Rex Murphy, never a critical element in how I discern the world, is now officially dead to me. He’s a blustering tar sands cheerleader and disparager of all things otherwise.
On Saturday in his above the fold cover piece in the National Post, Rex Murphy: Danny Williams and Ed Stelmach desperately need a dose of each other, he had some valid insight into how the Alberta and Newfoundland and Labrador premiers could learn from each other. Along the way he let us all know what he thinks of tar sands critics [my emphasis]:
Ed Stelmach is neither the voice nor the face to make the case for Alberta’s number one industry, at a time when that industry is the black-circled target du jour of every Gaia-stoked enviro in the world — along with the more hysterical of the global warming brigade that are blazoning Alberta and the oil sands as the No.1 Horror of the Cosmos.…This is a time at which his province and its industry needs a champion, someone who can talk the track off a D-12 dozer, and has the courage and skill to take on everyone from Hollywood satraps to the NGO militias that are at work day and night to brand Alberta as the environmental bad boy of the entire planet.…Alberta is being trashed continuously from continent to continent by bands of the most savvy publicists and propagandists — from Al Gore to Greenpeace to the IPCC itself — that play the game of cause politics.
And through his flourishing rhetoric, Murphy does land on three salient points. The first is about how Canada’s economy benefits from the oil sands. That’s true, but sadly the ecological price will be bourne by everyone, the poor of the world disproportionately so.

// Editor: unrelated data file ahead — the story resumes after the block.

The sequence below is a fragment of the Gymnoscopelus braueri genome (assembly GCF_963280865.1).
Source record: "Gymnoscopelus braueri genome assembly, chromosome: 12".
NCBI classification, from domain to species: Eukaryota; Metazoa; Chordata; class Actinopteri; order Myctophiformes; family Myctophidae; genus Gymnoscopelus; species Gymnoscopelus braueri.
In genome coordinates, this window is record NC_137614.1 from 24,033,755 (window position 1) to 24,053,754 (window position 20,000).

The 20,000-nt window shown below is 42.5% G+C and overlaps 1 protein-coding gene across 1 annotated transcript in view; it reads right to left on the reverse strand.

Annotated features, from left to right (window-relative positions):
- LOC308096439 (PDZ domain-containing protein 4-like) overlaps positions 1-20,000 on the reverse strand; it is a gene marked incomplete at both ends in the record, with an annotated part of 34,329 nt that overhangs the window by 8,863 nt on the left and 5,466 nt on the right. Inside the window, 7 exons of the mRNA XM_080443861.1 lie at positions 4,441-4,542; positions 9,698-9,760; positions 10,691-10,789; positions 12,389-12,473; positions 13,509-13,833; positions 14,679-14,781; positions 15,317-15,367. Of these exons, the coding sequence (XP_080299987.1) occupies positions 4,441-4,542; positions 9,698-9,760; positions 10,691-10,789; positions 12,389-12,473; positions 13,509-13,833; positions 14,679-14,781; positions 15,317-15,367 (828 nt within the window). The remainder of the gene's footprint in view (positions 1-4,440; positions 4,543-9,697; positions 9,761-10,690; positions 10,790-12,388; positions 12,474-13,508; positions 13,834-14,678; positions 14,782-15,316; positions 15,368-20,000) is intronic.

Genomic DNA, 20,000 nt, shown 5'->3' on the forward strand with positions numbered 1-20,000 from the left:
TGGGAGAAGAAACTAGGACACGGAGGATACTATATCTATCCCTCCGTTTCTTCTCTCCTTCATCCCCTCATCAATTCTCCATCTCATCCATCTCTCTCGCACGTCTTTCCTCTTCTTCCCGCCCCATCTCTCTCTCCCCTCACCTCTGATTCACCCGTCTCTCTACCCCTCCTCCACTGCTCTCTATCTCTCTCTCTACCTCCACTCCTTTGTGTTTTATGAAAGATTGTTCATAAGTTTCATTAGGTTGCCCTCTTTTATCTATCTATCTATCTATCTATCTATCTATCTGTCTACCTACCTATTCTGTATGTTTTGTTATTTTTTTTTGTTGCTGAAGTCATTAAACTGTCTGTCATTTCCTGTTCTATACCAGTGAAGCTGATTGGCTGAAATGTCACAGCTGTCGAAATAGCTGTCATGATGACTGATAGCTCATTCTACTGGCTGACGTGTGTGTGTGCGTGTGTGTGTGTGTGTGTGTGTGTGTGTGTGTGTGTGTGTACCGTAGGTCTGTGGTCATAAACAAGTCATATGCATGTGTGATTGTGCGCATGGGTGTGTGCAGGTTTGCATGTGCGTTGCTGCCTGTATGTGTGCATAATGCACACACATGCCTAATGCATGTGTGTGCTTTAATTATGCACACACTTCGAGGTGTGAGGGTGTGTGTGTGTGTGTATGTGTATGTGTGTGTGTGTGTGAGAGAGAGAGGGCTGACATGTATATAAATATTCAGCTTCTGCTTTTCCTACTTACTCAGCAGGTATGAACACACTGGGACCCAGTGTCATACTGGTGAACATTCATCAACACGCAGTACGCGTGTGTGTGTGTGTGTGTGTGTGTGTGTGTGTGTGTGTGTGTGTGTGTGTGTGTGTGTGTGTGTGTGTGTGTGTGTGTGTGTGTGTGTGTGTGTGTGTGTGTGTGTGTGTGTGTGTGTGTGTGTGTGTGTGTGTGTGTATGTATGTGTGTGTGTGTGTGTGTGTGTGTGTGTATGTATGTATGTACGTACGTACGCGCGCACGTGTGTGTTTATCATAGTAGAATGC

In describing the value of the east coast oil development as a replacement for the flattened cod fishery, Murphy reminds us that for those of us wishing to leave the tar in the ground and shut down the tar sands, the responsible thing to do is find an economic replacement for those people already exploited horribly with boomtown rental rates in Fort McMurray. I would suggest taking all the scientific and technical talent involved in the tar sands and applying it to greening our grid.
The second point is that the federal government would not have been so able to bail out the floundering automakers if not for Canada’s oil position. That presumes the correct move was to bail out the capitalist extortionists who held jobs hostage for solvency. Reframing our industrial policy could have turned carbon-based auto makers into manufacturers of green energy and transportation infrastructure. We missed that boat, though.
The final point, though, relates to the necessity of finding work for those we displace through a policy opposing the tar sands:
Why aren’t we proud of the oil sands? … Properly understood, the work of investigating, mining, processing and building the infrastructure to extract the oil — the whole complex of engineering and techological achievement represented by the oil sands — should be a story of Canadian triumph. It’s as singular an achievement in its way as a genuine masterwork of literature or art. This is some of the most sophisticated, pioneering work of its kind in the entire world
While he lauds the innovation required to tackle the tar sands problem, it’s like he’s talking about a moonshot. The problem is that all this human energy is being directed to a cause that will exacerbate climate breakdown. Again, let’s harness this mass of human skill, insight and creativity for solving our energy, climate, food, transportation and economic crises instead of building an industry that will speed out or self-destruction.
What is clear here, is that Murphy has some insight into the issues surrounding the tar sands. What he lacks in abundance is vision for what the new world ought to look like, coupled with his rejection of the IPCC as a biased special interest group. And for that, I have no time for his bluster.